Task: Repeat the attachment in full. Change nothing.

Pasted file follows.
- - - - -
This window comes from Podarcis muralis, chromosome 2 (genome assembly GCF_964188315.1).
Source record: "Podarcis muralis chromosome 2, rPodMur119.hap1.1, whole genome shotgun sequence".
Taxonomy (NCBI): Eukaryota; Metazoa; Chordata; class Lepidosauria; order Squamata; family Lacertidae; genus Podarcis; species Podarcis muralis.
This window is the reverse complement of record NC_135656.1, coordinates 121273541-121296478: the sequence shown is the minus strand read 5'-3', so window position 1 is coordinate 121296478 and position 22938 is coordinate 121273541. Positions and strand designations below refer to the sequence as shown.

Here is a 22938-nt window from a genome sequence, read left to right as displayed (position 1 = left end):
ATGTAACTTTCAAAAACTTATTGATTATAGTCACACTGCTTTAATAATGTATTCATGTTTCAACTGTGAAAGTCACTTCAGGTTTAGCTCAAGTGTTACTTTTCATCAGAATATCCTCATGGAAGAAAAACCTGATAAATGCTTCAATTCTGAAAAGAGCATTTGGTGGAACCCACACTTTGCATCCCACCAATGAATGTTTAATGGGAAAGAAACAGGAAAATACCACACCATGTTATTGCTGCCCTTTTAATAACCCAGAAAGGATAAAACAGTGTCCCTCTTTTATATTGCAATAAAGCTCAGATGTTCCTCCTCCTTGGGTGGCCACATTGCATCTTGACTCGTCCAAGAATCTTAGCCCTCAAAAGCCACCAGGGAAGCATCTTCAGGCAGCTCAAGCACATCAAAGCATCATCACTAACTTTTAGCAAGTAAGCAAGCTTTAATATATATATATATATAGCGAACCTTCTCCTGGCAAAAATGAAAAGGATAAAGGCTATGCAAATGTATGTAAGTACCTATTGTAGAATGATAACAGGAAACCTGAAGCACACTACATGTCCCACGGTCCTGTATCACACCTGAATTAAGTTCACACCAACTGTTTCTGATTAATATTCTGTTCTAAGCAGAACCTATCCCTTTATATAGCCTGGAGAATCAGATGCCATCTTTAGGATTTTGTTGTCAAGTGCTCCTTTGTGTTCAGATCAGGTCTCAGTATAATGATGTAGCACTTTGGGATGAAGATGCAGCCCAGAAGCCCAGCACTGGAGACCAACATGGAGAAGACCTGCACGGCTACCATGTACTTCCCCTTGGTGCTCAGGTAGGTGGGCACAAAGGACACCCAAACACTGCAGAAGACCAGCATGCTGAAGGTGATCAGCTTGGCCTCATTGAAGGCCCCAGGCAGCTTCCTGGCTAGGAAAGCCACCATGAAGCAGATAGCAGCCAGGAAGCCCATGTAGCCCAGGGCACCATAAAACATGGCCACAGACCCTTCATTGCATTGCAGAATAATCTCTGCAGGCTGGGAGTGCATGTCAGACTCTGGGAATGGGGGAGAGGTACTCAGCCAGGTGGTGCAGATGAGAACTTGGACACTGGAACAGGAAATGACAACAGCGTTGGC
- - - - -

This window comes from Podarcis muralis, chromosome 2 (genome assembly GCF_964188315.1).
Source record: "Podarcis muralis chromosome 2, rPodMur119.hap1.1, whole genome shotgun sequence".
Taxonomy (NCBI): Eukaryota; Metazoa; Chordata; class Lepidosauria; order Squamata; family Lacertidae; genus Podarcis; species Podarcis muralis.
This window is the reverse complement of record NC_135656.1, coordinates 121273541-121296478: the sequence shown is the minus strand read 5'-3', so window position 1 is coordinate 121296478 and position 22938 is coordinate 121273541. Positions and strand designations below refer to the sequence as shown.

Here is a 22938-nt window from a genome sequence, read left to right as displayed (position 1 = left end):
ATGTAACTTTCAAAAACTTATTGATTATAGTCACACTGCTTTAATAATGTATTCATGTTTCAACTGTGAAAGTCACTTCAGGTTTAGCTCAAGTGTTACTTTTCATCAGAATATCCTCATGGAAGAAAAACCTGATAAATGCTTCAATTCTGAAAAGAGCATTTGGTGGAACCCACACTTTGCATCCCACCAATGAATGTTTAATGGGAAAGAAACAGGAAAATACCACACCATGTTATTGCTGCCCTTTTAATAACCCAGAAAGGATAAAACAGTGTCCCTCTTTTATATTGCAATAAAGCTCAGATGTTCCTCCTCCTTGGGTGGCCACATTGCATCTTGACTCGTCCAAGAATCTTAGCCCTCAAAAGCCACCAGGGAAGCATCTTCAGGCAGCTCAAGCACATCAAAGCATCATCACTAACTTTTAGCAAGTAAGCAAGCTTTAATATATATATATATATAGCGAACCTTCTCCTGGCAAAAATGAAAAGGATAAAGGCTATGCAAATGTATGTAAGTACCTATTGTAGAATGATAACAGGAAACCTGAAGCACACTACATGTCCCACGGTCCTGTATCACACCTGAATTAAGTTCACACCAACTGTTTCTGATTAATATTCTGTTCTAAGCAGAACCTATCCCTTTATATAGCCTGGAGAATCAGATGCCATCTTTAGGATTTTGTTGTCAAGTGCTCCTTTGTGTTCAGATCAGGTCTCAGTATAATGATGTAGCACTTTGGGATGAAGATGCAGCCCAGAAGCCCAGCACTGGAGACCAACATGGAGAAGACCTGCACGGCTACCATGTACTTCCCCTTGGTGCTCAGGTAGGTGGGCACAAAGGACACCCAAACACTGCAGAAGACCAGCATGCTGAAGGTGATCAGCTTGGCCTCATTGAAGGCCCCAGGCAGCTTCCTGGCTAGGAAAGCCACCATGAAGCAGATAGCAGCCAGGAAGCCCATGTAGCCCAGGGCACCATAAAACATGGCCACAGACCCTTCATTGCATTGCAGAATAATCTCTGCAGGCTGGGAGTGCATGTCAGACTCTGGGAATGGGGGAGAGGTACTCAGCCAGGTGGTGCAGATGAGAACTTGGACACTGGAACAGGAAATGACAACAGCGTTGGC